The causation-prevention chain in infrastructure safety measures: A consideration of four types of policy lock-ins

Victoria Gitelman*, Sigal Kaplan, Shalom Hakkert

*Corresponding author for this work

Research output: Contribution to journalArticlepeer-review

Abstract

Safety policies typically follow Lasswell's linear decision cycle paradigm: diagnostics, prescription, application, monitoring, and appraisal. Contemporary policy research highlights the existence of complexities in policy-making, which trigger policy lock-ins. We consider four cases in which the complex nature of the causation-prevention discourse leads to decision-making lock-ins, which deter safety progress. The four cases are conflicting narratives, missing causation inferences, prevention and mobility mismatch, and a tension between policy transfer and existing policy environments. The cases are demonstrated on recent examples of infrastructure measures that were observed in Israeli practice, which are, respectively: adding a motorway illumination, setting bus priority routes, safety improvements of multi-lane urban roads, and establishing traffic calming areas. While the four case-studies are region-specific, the discussion is relevant to other road safety measures and countries with similar policy-making problems. The consideration highlights the importance of policy-making dynamics to increase the resilience of the Safe System approach.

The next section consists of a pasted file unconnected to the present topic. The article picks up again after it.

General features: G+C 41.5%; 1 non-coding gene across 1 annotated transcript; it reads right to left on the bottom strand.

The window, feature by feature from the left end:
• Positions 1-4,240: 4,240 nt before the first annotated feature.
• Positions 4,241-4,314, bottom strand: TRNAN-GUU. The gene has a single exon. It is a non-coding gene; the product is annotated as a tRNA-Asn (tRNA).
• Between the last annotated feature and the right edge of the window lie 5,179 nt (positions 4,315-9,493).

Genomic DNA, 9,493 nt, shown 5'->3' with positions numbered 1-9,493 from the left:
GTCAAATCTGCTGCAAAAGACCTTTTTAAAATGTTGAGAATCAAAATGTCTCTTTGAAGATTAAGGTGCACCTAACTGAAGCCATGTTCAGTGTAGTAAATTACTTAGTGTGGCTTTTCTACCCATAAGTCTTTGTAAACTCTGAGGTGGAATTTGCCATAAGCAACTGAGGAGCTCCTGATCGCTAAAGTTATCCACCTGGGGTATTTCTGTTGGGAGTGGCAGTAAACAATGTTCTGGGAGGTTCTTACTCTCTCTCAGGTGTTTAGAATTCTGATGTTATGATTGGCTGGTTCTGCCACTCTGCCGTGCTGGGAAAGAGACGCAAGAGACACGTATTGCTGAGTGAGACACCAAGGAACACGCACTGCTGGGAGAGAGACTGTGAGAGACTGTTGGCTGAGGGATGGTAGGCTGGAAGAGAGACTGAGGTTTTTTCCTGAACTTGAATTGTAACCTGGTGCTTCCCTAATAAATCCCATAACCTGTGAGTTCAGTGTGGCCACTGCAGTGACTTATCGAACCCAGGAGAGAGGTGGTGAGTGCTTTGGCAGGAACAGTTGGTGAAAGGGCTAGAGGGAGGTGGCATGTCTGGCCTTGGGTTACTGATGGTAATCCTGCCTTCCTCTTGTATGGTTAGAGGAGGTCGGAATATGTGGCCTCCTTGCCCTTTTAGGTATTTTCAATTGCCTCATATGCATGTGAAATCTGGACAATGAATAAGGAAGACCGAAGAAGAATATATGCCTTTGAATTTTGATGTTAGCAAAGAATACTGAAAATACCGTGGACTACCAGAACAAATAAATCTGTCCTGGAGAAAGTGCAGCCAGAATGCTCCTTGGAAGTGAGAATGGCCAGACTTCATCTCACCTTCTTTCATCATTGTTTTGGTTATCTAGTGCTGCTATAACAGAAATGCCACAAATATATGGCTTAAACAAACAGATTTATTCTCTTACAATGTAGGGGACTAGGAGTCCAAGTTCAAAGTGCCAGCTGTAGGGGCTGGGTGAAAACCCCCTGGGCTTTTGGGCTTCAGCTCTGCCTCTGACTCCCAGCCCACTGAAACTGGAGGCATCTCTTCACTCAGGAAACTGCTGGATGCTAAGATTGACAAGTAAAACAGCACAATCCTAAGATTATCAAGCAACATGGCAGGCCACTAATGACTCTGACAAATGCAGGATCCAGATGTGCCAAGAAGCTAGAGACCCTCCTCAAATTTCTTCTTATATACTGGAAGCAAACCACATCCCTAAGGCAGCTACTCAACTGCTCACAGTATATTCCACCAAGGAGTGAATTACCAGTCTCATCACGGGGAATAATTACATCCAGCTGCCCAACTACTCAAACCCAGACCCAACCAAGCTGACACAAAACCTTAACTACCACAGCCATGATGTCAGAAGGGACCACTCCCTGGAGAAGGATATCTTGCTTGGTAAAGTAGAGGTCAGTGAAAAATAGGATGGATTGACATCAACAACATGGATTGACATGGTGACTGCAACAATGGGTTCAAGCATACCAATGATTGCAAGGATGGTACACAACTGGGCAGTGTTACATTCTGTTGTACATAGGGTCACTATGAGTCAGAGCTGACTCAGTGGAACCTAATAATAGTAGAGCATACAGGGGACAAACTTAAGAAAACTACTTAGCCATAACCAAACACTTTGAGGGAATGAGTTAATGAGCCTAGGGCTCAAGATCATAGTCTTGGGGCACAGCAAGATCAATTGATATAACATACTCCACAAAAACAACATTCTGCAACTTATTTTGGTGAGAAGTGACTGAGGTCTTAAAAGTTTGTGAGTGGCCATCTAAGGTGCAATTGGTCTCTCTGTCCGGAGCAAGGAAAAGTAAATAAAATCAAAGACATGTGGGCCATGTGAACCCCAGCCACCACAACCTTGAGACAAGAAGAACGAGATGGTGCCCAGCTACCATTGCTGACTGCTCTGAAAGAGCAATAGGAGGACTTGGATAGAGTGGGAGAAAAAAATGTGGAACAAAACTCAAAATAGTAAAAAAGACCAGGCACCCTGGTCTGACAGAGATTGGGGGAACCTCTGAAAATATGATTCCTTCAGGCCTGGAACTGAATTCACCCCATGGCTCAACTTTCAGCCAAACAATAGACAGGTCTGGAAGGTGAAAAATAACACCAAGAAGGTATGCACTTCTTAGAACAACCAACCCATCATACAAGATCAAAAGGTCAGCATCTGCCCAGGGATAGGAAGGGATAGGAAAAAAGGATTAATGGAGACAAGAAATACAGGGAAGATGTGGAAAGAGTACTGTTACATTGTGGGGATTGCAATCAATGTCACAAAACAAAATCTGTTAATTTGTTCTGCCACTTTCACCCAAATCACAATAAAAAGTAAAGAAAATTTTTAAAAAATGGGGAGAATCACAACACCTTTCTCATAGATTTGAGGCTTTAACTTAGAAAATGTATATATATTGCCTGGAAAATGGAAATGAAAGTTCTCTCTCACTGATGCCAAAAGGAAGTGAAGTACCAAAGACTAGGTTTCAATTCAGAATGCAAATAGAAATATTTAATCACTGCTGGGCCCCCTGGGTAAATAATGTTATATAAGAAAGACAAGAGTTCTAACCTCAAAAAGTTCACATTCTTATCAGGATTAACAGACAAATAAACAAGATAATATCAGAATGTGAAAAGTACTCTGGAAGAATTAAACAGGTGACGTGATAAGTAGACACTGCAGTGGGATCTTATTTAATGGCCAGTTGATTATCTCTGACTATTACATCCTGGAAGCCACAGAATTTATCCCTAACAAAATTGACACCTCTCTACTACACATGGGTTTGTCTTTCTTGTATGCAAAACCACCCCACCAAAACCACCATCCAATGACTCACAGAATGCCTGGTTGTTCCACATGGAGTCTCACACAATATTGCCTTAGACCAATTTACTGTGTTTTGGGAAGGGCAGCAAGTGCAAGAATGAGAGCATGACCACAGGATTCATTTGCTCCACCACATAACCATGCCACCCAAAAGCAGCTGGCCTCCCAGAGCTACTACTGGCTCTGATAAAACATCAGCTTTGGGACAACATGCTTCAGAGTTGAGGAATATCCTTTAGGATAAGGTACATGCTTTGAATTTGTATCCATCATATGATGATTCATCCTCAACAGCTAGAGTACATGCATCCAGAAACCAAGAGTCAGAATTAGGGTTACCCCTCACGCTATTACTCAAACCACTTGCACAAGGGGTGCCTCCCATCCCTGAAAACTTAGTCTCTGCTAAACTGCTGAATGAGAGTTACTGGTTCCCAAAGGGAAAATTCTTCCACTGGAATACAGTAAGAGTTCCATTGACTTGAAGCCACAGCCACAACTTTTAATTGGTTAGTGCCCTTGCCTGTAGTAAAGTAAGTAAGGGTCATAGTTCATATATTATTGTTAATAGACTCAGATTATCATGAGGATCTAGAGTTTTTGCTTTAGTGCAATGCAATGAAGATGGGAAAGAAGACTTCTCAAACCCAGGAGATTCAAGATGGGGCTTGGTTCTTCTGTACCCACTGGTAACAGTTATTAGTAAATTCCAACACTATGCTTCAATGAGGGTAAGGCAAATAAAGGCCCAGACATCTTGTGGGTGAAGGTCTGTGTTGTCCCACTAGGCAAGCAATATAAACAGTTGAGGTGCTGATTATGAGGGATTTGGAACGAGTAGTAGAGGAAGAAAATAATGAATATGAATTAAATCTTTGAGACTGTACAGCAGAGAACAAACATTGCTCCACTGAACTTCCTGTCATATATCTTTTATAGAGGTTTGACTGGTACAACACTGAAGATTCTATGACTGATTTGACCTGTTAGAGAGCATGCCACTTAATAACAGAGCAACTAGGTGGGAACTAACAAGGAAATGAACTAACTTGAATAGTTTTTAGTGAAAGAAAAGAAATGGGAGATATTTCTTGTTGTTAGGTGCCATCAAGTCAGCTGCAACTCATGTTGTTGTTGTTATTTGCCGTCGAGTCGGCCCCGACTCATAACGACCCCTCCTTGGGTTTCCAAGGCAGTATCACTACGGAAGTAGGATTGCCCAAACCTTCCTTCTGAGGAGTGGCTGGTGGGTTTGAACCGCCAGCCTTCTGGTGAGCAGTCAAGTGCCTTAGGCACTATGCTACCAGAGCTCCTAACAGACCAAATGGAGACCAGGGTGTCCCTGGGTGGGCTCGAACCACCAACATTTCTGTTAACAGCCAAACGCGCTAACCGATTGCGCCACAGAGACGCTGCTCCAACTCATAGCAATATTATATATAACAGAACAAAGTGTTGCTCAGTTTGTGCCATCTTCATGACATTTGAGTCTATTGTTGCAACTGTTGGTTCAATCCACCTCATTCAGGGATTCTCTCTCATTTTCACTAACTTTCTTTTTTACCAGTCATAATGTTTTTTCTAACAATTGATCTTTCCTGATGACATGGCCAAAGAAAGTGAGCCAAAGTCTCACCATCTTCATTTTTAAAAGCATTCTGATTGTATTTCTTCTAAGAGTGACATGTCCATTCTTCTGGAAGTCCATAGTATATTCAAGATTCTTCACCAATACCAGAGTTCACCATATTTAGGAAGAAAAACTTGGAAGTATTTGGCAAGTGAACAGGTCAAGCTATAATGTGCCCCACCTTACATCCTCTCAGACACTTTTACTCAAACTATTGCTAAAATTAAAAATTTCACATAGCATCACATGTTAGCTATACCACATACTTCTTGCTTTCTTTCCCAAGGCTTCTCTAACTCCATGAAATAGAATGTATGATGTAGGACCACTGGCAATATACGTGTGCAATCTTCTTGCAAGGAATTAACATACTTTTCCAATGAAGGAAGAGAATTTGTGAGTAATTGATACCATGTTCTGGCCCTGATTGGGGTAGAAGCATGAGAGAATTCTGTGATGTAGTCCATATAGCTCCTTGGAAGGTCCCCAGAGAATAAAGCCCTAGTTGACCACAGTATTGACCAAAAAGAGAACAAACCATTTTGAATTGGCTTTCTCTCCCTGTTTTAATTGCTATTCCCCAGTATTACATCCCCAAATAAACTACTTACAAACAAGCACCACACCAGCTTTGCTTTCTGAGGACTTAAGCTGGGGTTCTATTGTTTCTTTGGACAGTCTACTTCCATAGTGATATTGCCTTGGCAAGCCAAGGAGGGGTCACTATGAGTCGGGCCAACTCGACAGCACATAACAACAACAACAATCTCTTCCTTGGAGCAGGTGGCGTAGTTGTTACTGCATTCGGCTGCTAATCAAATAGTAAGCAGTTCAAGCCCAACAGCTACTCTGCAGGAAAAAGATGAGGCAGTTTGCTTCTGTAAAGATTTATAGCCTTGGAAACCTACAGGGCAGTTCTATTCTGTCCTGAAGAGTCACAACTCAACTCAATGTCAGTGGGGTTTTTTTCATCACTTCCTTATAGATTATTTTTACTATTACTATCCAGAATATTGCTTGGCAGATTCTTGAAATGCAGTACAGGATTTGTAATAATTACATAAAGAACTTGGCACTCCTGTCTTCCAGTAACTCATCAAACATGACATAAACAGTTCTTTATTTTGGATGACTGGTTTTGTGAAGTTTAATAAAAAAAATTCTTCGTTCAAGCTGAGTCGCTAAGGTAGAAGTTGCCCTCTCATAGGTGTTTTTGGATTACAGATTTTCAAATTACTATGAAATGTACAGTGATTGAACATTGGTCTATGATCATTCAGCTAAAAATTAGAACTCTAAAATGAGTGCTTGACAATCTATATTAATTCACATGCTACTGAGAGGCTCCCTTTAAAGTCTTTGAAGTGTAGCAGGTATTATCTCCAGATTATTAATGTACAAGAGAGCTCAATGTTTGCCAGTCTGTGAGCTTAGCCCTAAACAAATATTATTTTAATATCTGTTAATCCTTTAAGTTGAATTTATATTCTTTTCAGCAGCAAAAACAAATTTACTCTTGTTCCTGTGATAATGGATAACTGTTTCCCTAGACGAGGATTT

Original languageAmerican English
Article number107399
JournalAccident Analysis and Prevention
Volume195
DOIs
StatePublished - Feb 2024
Externally publishedYes

Bibliographical note

Publisher Copyright:
© 2023

Keywords

  • Causation-prevention discourse
  • Decision-making lock-ins
  • Road infrastructure
  • Safe System approach
  • Safety policy

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